It was in 1862 that Alexander Parks introduced the world’s first-ever man-made plastic, at the London International Exhibition. “Parkesine,” as it was called, was marketed as an alternative to ivory and horn that Parks discovered while trying to develop a synthetic substitute for shellac for waterproofing.

Though the product was not a commercial success, Parkesine represented an important first step in the development of man-made plastic. The material didn’t start to truly show its potential value and diversity of applications until John Wesley Hyatt in Albany, New York discovered a way to manufacture an improved version of Parkesine, most commonly known as celluloid.

Read on to see more important dates in plastics’ rich history:

  • 1907 – Bakelite

    While Parkesine was created from organic compounds, specifically cellulose, Dr. Leo Bakeland created the world’s first entirely synthetic plastic called Bakelite. This marks the start of the modern plastics industry.

  • 1920 – Polymers discovered

    Hermann Staudinger proved the existence of what we know today as polymers in 1920. Plastics are just one subset of polymers, a broad term that can be used to describe any plastic as well as several other naturally-occurring organic compounds. Even our own DNA are polymers.

  • 1933 – 1945 – Innovation and War

    A staggering number of plastic and chemical innovations emerged in the period surrounding World War II.

    • Polyethylene (PE) was created in England in 1933 and was a closely held state secret, as the lightweight plastic was used to insulate radar cabling, sufficiently lightening them to be placed on airplanes and giving Britain’s planes a significant advantage against the Germans’.
    • Polystyrene (PS) was created first as an alternative to die-cast zinc, but quickly became a replacement for rubber in the copolymer of polystyrene and butadiene: styrene-butadiene rubber (SBR).
    • Nylon, which DuPont released for sale as synthetic silk hosiery in 1939 to much fanfare, was quickly rationed by the U.S. military for use in parachutes and ropes.
    • A Dow chemist created expanded polystyrene (EPS) by accident in 1941 and the sturdy lightweight plastic became a useful thermal insulator and shock-absorber.
  • The 1950s – A growing market
    • Plastics manufacturers turned to making consumer products as an outlet for the materials they developed in the war. Polyester was introduced in the 1950s, and polypropylene, today one of the most used polymers in the world, got its start as a commodity in 1954, becoming a very useful polymer due to its adaptability.
    • High-density PE (HDPE), today most commonly used to make plastic milk jugs, was developed during this period as well. Its origins demonstrated the creativity of some of this era’s great plastics innovators.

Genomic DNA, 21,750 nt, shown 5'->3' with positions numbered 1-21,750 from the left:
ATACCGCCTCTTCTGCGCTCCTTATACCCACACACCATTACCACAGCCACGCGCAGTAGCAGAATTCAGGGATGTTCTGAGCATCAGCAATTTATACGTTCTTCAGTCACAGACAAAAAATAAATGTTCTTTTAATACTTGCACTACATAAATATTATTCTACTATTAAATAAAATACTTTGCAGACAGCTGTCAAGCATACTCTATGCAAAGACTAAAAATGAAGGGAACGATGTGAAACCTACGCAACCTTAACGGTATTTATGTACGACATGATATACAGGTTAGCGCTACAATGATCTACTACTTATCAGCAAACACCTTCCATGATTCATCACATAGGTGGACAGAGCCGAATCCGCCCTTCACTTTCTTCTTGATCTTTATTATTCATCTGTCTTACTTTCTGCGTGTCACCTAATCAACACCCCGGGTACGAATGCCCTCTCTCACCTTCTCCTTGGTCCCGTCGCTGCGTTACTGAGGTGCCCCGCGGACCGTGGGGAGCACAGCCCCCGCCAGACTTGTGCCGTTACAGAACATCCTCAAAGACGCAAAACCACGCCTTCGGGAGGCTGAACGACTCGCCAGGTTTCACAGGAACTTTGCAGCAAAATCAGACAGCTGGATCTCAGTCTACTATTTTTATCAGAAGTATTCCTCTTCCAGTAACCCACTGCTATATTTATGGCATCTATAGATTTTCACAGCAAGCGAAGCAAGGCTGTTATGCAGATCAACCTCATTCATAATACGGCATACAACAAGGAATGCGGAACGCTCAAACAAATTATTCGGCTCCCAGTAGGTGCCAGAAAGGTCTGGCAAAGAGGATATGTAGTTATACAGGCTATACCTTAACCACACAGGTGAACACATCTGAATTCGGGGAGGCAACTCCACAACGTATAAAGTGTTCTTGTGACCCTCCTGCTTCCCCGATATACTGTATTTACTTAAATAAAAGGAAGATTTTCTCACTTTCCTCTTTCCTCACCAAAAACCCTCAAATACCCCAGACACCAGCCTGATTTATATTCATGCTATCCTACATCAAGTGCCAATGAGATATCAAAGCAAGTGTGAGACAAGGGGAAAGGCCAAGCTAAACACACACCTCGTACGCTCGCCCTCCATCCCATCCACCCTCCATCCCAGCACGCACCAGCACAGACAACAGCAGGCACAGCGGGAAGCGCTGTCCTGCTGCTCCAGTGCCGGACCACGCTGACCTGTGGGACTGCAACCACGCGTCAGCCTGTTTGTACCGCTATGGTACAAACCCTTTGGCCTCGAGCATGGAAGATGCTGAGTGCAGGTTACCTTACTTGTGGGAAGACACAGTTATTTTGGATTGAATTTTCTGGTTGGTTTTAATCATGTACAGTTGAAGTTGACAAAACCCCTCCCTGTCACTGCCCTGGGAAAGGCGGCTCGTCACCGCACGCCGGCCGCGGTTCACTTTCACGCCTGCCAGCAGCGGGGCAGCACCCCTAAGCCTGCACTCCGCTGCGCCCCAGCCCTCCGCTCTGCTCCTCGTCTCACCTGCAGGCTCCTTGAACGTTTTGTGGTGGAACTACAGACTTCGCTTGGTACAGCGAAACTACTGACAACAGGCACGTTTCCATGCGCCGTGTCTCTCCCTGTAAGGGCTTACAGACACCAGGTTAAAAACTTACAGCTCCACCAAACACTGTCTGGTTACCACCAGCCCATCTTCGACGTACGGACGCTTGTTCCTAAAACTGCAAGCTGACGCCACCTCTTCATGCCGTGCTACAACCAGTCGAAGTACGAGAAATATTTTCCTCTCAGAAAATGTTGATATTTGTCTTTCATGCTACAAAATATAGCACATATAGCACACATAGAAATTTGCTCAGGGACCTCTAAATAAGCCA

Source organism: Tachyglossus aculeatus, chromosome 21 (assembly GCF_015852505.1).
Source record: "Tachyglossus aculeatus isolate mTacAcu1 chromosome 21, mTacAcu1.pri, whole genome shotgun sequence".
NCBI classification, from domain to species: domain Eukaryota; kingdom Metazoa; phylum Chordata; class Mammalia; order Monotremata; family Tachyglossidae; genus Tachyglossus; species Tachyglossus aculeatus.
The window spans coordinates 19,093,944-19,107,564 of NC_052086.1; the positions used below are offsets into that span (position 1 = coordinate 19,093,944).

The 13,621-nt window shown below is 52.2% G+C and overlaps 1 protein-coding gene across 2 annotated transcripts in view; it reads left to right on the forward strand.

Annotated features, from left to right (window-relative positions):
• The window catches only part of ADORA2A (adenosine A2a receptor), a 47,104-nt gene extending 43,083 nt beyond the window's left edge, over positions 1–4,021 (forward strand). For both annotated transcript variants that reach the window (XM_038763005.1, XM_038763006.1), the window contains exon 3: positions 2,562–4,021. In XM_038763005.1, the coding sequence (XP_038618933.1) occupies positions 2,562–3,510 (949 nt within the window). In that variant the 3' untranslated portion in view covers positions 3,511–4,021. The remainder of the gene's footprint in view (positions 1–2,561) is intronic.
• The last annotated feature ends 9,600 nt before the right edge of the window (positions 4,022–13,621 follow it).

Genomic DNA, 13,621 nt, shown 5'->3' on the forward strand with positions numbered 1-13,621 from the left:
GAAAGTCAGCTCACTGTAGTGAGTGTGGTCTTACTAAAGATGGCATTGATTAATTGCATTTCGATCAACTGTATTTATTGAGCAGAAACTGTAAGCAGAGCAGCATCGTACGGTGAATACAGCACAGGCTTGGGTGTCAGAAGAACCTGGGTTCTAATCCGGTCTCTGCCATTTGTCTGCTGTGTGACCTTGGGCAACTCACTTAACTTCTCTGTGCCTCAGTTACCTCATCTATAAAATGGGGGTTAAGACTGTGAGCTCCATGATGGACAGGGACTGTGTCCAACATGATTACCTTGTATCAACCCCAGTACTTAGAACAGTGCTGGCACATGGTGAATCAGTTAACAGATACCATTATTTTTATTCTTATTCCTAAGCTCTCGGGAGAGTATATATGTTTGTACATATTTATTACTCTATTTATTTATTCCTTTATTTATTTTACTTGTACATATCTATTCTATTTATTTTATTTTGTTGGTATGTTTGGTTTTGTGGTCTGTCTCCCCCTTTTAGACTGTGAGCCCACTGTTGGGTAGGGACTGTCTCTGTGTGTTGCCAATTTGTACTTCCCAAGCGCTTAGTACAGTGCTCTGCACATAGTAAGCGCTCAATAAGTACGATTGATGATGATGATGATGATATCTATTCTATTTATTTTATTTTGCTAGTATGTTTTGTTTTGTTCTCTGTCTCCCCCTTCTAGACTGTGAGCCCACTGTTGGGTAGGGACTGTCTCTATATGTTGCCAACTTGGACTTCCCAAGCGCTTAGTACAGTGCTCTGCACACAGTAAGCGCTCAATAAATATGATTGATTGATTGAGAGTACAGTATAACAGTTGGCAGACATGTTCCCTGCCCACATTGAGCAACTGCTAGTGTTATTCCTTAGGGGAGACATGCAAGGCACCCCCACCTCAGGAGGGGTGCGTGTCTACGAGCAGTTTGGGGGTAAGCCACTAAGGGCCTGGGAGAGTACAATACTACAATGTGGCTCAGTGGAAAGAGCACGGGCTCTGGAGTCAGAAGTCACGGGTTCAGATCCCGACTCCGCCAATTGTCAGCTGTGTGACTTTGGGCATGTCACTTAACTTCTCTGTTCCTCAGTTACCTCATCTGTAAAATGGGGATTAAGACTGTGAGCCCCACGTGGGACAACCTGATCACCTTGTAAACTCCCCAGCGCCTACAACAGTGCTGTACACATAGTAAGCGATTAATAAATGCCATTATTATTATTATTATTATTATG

• While initially showing great promise in creating sturdy chemical resistant plastic products like bottles, tubing and pipes, HDPE’s future was precarious right out of the gate as initial production lots were not as consistent as the samples made in the lab. Warehouses filled with unsold, off-specification HDPE until the hula-hoop craze of the late 1950s required such huge amounts of plastic that demand for the toys consumed six months of the early HDPE production. This kept the manufacturers in business until they had time to resolve their issues with the material and make it more reliable in applications other than hula hoops.
  • The 1960s
    • The polysulfone family of thermoplastics, introduced in 1965, were most visibly used on the gold-film visors of Apollo-era space suits.
       
    • Para-aramid synthetic fiber, more commonly known as Kevlar, was also introduced in 1965 and was first used in the racing industry to replace steel in racing tires, although it has since found many other modern uses as well, most notably in bulletproof vests.
  • The 1970s and Beyond
    • Oil embargoes drove consumers and companies to refocus on biobased and biodegradable plastics in the 1970s, in the interest of both environmental conservation and economic necessity.
       
    • The bioplastics of the late 1980s and early 1990s were a direct response to these concerns, but, much like the rubber fad of the 1830s, the excitement surrounding them was dampened when the products failed to meet consumer expectations.
       
    • Research and development continued and bioplastics as a class have resurged in production and availability to meet consumers and brand owners’ renewed interest in sustainable polymer options.
  • Today – The Material of Choice for Innovative Applications

    Today plastics are renowned for their sustainability, strength and design flexibility, finding unique and innovative applications in sectors ranging from healthcare and medicine, consumer technology, automotive, packaging, aerospace, building and construction and everything in between.

    Check out PLASTICS’ Plastics Market Watch report series for the major developments in these sectors as well as what’s in store for them in the future.